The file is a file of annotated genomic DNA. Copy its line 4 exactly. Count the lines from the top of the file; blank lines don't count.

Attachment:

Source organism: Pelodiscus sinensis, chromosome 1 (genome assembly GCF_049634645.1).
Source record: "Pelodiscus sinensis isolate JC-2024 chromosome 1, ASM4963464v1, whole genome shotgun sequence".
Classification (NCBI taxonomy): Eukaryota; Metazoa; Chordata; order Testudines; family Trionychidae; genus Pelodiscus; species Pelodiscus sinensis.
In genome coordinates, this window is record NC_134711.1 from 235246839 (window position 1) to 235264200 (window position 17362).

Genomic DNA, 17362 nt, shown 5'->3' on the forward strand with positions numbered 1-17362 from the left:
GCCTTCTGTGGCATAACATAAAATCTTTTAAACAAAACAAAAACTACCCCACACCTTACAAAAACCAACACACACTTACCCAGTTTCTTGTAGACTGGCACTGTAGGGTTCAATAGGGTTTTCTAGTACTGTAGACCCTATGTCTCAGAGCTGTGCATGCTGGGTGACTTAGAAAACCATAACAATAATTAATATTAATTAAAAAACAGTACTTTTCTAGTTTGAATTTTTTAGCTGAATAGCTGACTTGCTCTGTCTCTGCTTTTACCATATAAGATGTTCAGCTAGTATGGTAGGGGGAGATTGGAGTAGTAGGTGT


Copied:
In genome coordinates, this window is record NC_134711.1 from 235246839 (window position 1) to 235264200 (window position 17362).